These studies aren't about specific aptitude so much as a specific style of attention (as you mention), motivation, and emotional processing. A lot of people read this and thought I said they don't have emotions; but I was very specific that they do (often passionate ones.) But they do tend to have better mechanisms than most people at stepping back from their emotions to look at a situation calmly. Sometimes, this is because they're far more comfortable in the realm of ideas than the realm of feelings, and have developed very strong strategies for deferring emotional expression altogether. (Ever notice how many geeks idolize Mr. Spock? It's not a coincidence: they're in awe of his emotional control.) Sometimes, it's because they've found very effective ways to expressing themselves in other ways.

About your other comments:

Suspension of emotion for the purpose of problem-solving doesn't imply that a person has no other emotional outlets.

If you go back and look at the post again, I was quite specific that they do find other emotional outlets -- or else those outlets find them. I also said in the comments that the outlets vary widely, depending mostly on the nature of the emotion to be expressed. As with everyone, some are more deliberate and conscious about this than others.

Treating emotion like some sort of a fluid that builds up over time is trés Galen. There's been very little empirical study to support what is ultimately a folk view of emotion.

Freud wrote extensively about repression. Jung said it was why people constructed shadow selves. Alice Miller documented the role it plays in creating violent people (and no, I'm not saying sci/techs are any more violent than the rest of the population). If this is a "folk view", then psychology as a field is, in its entirety, a "folk" science.

The heart of my gripe, getting down to it, is that Sara is falling back on a sterotype of sci-techs as cold, dispassionate individuals.

I come from a long line of scientists and engineers, and am married to my second uber-geek. I love these guys. I know a LOT about their capacity for passion (and have two kids to show for it). I also spent 20 years working alongside them in Silicon Valley, and am more aware than most people that they are neither cold nor dispassionate. At their best, their rationality and uniquely ethical commtiment to truth make them my very favorite kind of people to hang with-- which is why I took pains to seek out Dr. Hollands and learn more about how they think.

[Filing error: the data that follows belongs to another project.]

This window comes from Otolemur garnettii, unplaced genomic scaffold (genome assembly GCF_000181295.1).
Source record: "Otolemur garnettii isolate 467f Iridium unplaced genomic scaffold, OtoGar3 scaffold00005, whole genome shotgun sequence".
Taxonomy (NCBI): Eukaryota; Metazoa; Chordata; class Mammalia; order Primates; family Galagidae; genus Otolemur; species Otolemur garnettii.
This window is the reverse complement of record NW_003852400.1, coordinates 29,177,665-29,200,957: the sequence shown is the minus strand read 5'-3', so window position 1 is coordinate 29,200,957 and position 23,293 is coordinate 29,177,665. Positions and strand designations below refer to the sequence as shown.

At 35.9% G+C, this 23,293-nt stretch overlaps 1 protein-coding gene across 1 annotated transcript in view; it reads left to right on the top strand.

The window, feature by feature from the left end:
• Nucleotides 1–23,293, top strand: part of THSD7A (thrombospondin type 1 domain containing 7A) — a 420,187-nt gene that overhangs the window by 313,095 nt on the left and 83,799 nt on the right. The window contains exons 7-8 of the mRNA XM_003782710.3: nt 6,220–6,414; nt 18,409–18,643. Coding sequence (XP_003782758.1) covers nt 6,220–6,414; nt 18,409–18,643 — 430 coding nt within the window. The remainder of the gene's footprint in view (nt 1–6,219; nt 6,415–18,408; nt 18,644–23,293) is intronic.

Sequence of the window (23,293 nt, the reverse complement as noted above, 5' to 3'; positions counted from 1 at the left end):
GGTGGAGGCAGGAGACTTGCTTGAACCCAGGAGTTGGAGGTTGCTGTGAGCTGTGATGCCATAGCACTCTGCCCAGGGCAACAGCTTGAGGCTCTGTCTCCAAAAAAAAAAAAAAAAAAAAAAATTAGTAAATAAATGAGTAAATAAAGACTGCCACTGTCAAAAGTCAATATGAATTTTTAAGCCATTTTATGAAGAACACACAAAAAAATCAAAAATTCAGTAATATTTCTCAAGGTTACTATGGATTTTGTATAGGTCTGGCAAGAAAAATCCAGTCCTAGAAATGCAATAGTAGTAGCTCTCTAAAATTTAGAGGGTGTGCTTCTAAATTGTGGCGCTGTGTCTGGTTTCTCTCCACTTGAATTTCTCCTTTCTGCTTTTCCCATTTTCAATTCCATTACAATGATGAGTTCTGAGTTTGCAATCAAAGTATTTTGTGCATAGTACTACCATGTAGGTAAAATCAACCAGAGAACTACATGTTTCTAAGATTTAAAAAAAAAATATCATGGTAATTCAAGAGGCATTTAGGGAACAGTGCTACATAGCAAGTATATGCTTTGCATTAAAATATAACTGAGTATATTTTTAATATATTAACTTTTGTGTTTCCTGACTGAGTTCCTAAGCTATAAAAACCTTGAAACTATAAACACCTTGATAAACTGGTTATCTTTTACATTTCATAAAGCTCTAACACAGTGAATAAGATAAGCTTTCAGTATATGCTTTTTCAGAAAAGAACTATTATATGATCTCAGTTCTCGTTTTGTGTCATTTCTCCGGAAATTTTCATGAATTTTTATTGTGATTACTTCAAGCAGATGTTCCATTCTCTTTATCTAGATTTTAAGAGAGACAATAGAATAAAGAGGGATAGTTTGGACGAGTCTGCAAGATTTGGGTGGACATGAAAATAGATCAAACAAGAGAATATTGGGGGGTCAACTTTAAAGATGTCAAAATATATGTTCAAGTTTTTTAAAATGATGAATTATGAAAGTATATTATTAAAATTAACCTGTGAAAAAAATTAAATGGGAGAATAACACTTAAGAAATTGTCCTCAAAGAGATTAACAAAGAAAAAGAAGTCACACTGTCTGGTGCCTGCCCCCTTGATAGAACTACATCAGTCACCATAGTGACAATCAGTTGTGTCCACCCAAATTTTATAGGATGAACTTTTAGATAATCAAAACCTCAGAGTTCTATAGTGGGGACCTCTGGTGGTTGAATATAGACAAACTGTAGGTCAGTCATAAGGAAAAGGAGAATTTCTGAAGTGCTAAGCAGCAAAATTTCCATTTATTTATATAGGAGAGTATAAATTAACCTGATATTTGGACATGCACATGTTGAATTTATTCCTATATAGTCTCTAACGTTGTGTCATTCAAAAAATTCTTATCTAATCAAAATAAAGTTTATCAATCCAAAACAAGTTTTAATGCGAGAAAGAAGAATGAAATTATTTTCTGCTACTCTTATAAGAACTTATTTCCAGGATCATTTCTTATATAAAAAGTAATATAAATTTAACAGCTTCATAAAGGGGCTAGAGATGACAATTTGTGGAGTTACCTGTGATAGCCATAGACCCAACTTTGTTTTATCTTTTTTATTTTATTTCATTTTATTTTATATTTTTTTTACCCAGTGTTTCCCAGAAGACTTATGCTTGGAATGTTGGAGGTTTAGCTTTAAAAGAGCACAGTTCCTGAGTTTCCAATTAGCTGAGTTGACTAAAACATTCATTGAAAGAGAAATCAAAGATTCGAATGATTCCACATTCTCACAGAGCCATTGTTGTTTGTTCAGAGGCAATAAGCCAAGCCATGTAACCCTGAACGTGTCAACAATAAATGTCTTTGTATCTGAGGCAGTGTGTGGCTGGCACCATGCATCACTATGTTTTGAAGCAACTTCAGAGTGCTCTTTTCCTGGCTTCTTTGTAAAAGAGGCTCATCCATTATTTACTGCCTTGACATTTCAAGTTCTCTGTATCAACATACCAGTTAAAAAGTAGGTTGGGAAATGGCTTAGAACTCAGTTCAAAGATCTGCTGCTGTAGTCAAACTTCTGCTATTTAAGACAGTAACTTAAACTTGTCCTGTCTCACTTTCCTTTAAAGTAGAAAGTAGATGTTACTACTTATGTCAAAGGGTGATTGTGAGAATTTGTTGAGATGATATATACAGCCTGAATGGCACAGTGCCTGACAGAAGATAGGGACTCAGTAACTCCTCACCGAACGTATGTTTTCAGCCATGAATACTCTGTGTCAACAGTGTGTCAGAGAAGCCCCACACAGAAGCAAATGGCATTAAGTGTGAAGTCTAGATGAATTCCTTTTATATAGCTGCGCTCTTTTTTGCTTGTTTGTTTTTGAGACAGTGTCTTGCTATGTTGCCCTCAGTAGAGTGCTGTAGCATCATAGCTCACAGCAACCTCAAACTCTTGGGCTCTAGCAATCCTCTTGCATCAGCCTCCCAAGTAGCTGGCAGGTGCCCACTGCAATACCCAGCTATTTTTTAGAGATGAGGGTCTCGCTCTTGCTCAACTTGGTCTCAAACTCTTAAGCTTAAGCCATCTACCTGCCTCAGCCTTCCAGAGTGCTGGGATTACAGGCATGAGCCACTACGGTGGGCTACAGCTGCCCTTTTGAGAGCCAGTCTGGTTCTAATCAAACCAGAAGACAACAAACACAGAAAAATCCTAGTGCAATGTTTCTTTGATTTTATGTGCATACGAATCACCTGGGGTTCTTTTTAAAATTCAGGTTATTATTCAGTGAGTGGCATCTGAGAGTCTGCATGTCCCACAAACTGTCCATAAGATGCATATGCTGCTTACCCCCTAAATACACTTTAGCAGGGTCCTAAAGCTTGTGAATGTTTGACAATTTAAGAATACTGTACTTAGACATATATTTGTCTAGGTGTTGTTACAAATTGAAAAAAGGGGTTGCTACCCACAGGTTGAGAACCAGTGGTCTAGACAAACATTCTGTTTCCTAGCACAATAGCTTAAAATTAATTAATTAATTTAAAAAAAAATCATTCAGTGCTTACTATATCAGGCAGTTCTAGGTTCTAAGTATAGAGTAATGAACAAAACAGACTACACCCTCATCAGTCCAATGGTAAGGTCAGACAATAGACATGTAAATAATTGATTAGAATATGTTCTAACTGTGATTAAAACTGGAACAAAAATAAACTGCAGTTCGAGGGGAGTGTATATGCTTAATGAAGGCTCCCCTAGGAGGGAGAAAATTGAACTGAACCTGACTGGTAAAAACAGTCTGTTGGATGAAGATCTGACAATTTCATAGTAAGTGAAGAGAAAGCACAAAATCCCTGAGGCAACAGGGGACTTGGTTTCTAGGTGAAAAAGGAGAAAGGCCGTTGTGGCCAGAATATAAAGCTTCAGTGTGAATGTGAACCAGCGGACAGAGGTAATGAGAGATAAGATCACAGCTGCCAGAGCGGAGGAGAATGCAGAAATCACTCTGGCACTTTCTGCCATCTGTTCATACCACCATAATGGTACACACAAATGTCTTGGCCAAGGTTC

As I said: that post has attracted a lot of unwarranted snarking, mostly from people who seem to have heard many, many things I never said or intended.

9:04 PM  
Blogger GG said...

Sara -

Thank you for the detailed reply. I was having a hard time reconciling your/Dr. Holland's observations with my own personal experience, but then you said Ever notice how many geeks idolize Mr. Spock? and I had a bit of an epiphany. Perhaps we're describing different populations?

I graduated from a specialty engineering school (~700 students on a small campus studying nothing but hard sciences) not terribly long ago. I would consider all of these people "sci-techs", but the subpopulation that might conceivably be accused of idolizing Mr. Spock is/was fairly small and limited to a couple of majors. Additionally, the Amazon review of The Silicon Syndrome make it appear that the book assumes that the engineer is male. This assumption, coupled with your statement regarding some of Dr. Hollands' source material (interviews w/ Lockheed engineers), makes me wonder if perhaps you/Dr. Hollands are describing "the sci-techs that were" rather than "the sci-techs that are".

Your descriptions seem apt if they are limited to the crew-cut types who work for aerospace firms. But what about current 20-/30-somethings who work in technical fields? This work is a lot less stifling that old school engineering and, consequently, attracts a diversity of people, women and minorities especially, who would not have been found at Lockheed in the 1980s. Very few of the people I went to college with fit your description of a technical personality (esp. outside of math and computer science), and the ones who did weren't terribly popular.

W.r.t. the "Galen" comment, I was thinking specifically about the efficacy of catharsis. I seem to recall having read about recent studies (in relation to video games, perhaps?) indicating that catharsis actually amplified internal tension rather than dampening it. I realize that's not terribly helpful absent a specific citation.

8:02 PM